A double mane refers to a style of horse mane. Typically, horse’s manes – the hair growing from the crest of the neck – sweep to one side or the other of the horse’s neck. The mane may naturally go to the right or to the left, but mane hair nearly always falls on only one side. Horses that have a “double mane” tend to be horses with a very thick mane that has lots of hair. Due to the thickness, the mane may naturally split down the middle creating a full or semi-full mane on both sides of the horse’s neck.
Double manes (occasionally called split manes) are unusual for most horse breeds. Horses with very fine hair – such as Arabians, Quarter Horses, and Thoroughbreds almost always have single-sided manes, and because those are popular horse breeds, a single-sided mane is considered “normal”. In fact, though, in many horse breeds a double mane is not unusual. Horse breeds with thicker manes- such as Morgan horses, Friesians, Gypsy, Andalusians, and other Spanish horse breeds tend to have much thicker manes with longer, more flowing locks and a greater tendency to fall on both sides of the neck.
While much of this is due to variance in the natural thickness of a horse’s mane, some is due to the fact that in many breed circles it is considered “proper grooming” to “thin” a mane. Thinning typically a mane consists of using a small metal comb to pull out mane hair strategically so that the mane lies neatly on one side of the horse’s neck, although many groomers and horse owners now use thinning shears> to make this process quick and painless for the groomer.
Thinning is one option for controlling a double mane if your horse’s mane is splitting down the middle and you (or the organization you show in) finds a split mane to be an undesirable trait. Roaching a mane (i.e. shaving it off completely) is another option used by riders in show circuits that frown on double manes.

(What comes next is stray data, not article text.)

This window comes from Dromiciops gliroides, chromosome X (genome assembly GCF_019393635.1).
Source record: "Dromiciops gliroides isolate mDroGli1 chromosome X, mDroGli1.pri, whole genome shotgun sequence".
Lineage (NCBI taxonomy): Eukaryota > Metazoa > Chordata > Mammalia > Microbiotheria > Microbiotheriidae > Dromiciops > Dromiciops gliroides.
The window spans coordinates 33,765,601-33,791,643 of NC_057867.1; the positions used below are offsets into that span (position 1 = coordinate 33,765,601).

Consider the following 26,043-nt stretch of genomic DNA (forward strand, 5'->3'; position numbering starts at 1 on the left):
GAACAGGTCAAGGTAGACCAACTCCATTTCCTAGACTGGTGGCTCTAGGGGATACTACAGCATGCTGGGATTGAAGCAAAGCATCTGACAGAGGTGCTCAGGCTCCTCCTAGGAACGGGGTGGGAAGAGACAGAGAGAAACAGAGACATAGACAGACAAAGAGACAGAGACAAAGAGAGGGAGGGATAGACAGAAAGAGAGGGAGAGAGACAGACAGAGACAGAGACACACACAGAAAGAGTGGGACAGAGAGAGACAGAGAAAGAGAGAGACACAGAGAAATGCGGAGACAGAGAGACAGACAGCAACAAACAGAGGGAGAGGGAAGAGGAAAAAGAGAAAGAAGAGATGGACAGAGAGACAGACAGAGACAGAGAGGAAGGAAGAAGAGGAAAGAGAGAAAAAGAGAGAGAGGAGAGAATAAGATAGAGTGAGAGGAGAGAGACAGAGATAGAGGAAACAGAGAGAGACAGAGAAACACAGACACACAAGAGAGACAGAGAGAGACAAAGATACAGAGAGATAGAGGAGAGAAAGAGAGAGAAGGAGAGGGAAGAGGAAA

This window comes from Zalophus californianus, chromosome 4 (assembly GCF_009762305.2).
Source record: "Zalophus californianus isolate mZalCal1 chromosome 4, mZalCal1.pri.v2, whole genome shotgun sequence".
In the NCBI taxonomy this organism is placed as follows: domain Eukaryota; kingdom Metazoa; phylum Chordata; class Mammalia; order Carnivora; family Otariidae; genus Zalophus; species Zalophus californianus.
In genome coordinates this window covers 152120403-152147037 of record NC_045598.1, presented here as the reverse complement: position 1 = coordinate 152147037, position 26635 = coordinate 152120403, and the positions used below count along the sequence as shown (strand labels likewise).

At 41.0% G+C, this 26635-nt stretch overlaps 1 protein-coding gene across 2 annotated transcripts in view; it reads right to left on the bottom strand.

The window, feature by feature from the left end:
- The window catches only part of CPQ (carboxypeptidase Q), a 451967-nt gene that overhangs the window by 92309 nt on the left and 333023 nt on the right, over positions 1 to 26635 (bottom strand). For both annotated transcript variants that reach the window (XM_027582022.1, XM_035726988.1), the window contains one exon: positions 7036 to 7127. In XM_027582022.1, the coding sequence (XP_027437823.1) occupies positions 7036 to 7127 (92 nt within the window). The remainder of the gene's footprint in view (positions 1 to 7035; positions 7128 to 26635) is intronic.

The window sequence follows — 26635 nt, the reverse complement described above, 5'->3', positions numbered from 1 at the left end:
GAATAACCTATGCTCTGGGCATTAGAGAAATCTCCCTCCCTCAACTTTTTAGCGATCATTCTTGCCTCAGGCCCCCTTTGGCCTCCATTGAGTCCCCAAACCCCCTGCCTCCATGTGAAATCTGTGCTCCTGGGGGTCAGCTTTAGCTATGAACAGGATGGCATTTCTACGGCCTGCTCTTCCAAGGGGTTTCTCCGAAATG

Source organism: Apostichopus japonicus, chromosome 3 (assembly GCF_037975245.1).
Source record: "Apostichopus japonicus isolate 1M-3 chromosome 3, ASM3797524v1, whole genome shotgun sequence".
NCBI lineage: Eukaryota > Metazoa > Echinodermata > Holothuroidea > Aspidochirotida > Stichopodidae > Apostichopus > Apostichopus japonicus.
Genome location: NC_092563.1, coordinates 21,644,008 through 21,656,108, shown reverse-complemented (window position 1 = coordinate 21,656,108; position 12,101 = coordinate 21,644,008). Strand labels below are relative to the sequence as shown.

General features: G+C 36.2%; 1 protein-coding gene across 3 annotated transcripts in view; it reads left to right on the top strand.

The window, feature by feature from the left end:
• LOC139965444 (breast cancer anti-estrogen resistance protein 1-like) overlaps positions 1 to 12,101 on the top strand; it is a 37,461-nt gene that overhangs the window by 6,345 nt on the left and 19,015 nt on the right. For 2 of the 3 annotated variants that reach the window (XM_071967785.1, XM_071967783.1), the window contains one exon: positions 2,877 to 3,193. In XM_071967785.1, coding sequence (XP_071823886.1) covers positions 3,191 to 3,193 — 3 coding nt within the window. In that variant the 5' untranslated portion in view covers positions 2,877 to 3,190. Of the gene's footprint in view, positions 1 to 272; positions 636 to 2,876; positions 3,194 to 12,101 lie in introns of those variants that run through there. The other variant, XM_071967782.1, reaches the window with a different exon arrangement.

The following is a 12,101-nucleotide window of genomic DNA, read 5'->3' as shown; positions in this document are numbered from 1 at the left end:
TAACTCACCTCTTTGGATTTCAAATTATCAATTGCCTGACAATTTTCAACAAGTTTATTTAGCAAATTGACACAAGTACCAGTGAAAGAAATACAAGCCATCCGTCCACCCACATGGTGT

Sometimes when horses grow a mane that naturally falls double, one side will be thicker than the other side, or one side may even appear to be only a partial mane. You can’t really influence how a double mane falls, but you can shape and groom the existing mane.
Managing Double Horse Manes
Double manes can be a hassle to deal with – all that extra hair can get in the way of a rider’s hands or make a horse’s neck even hotter during a warm workout. One way to handle the issues of tidiness and overheating is to make adding a running braid a part of your regular tacking-up routine. The running braid can be done in a single braid by flipping both sides of the double mane onto one side of the neck before braiding, or you can do a running braid down each side (how I prefer to braid my own horse’s thick double mane). Doing a double running braid requires a lot of volume in the mane, but if the thickness and length are present, it is possible to do a running braid down each side of the neck.
Double manes are somewhat rare and in some cases undesirable, but it all comes down to preference. If you like a double mane you can help your horse grow thicker longer hair using good grooming techniques that promote hair growth and supplements to help hair growth.